Writing to be deleted
Temporary writing, criticism, Walter Benjamin and Terry Eagleton
Writing on Substack feels quite temporary. A jotting in a notebook. It's quite fleeting. It doesn’t have the status or archival properties of an article. It lacks that type of fixity. It just doesn't feel like it will stick around for very long. In many ways, given it's predominantly an email newsletter format, it’s written under the expectation it will be deleted. It is writing to be deleted.
That also means that it retains something of the moment. Maybe that’s the point of this type of space, to be disposable. It frees up the writer from any notion that the writing will hang around. The posts are retained on my profile page, but they are unlikely to be read much beyond the initial email opens, plus the few people that get to it from other routes.
The temporary and short-term property is perhaps part of the appeal and freedom of Substack. Other types of outlet can feel more permanent even if they aren’t. Looking at writing in more general terms, in the below piece Charles Schifano reflects on its impermanence.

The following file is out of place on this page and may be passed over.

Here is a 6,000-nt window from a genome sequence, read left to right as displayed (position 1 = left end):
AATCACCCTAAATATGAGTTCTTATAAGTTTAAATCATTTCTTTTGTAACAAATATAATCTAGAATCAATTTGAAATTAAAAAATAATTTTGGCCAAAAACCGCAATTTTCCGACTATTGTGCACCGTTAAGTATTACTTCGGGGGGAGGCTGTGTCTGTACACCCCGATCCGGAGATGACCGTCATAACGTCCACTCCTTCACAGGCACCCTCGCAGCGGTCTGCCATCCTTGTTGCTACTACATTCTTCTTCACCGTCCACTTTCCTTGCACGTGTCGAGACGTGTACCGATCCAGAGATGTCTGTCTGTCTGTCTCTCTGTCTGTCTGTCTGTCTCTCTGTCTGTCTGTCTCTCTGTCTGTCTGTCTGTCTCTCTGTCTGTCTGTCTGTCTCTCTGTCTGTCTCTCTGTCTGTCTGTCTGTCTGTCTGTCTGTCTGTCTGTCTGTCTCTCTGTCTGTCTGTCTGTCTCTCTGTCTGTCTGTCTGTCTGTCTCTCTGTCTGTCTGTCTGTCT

Schifano looks at how even successful writing is usually forgotten fairly quickly. His point is that this impermanence is liberating. It means that we don’t need to agonise as much as we might. If we embrace the likely limited time for which the writing might receive any attention then we can write it on those terms (that might even allow the writing to be more playful in the way that Irina Dumitrescu suggests in the piece below). Maybe it’s best to always write to be deleted.
Last week I was rereading Walter Benjamin’s classic essay on the storyteller, which was published a couple of years ago in a new translation. The Storyteller Essays contains that new translation along with a series of Benjamin’s related pieces from 1922 through to 1936. It’s intended to show how, over time, he developed the ideas that would find their way into that piece. You can see how the threads started to wind themselves together through the fragments and reviews that preceded the storyteller piece. The book also has a section of excerpts by writers who influenced Benjamin or that he cites in the essay.